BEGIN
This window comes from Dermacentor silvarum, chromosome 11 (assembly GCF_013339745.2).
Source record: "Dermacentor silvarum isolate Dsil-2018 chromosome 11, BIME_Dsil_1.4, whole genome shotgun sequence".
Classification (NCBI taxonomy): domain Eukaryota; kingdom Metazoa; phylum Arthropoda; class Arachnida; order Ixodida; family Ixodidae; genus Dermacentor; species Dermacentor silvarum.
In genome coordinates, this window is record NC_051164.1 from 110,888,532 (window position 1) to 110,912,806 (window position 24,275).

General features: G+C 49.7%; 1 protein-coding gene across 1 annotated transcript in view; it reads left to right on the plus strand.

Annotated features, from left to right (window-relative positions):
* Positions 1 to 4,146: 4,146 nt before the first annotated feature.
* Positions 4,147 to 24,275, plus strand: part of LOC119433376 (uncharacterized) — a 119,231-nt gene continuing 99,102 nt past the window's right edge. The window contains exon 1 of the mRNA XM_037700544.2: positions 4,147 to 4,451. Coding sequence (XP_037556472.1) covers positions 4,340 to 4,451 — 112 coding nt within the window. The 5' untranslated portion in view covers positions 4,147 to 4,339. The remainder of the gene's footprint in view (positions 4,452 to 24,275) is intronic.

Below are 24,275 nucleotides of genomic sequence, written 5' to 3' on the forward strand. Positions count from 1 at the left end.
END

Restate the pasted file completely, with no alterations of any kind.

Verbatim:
This window comes from Dermacentor silvarum, chromosome 11 (assembly GCF_013339745.2).
Source record: "Dermacentor silvarum isolate Dsil-2018 chromosome 11, BIME_Dsil_1.4, whole genome shotgun sequence".
Classification (NCBI taxonomy): domain Eukaryota; kingdom Metazoa; phylum Arthropoda; class Arachnida; order Ixodida; family Ixodidae; genus Dermacentor; species Dermacentor silvarum.
In genome coordinates, this window is record NC_051164.1 from 110,888,532 (window position 1) to 110,912,806 (window position 24,275).

General features: G+C 49.7%; 1 protein-coding gene across 1 annotated transcript in view; it reads left to right on the plus strand.

Annotated features, from left to right (window-relative positions):
* Positions 1 to 4,146: 4,146 nt before the first annotated feature.
* Positions 4,147 to 24,275, plus strand: part of LOC119433376 (uncharacterized) — a 119,231-nt gene continuing 99,102 nt past the window's right edge. The window contains exon 1 of the mRNA XM_037700544.2: positions 4,147 to 4,451. Coding sequence (XP_037556472.1) covers positions 4,340 to 4,451 — 112 coding nt within the window. The 5' untranslated portion in view covers positions 4,147 to 4,339. The remainder of the gene's footprint in view (positions 4,452 to 24,275) is intronic.

Below are 24,275 nucleotides of genomic sequence, written 5' to 3' on the forward strand. Positions count from 1 at the left end.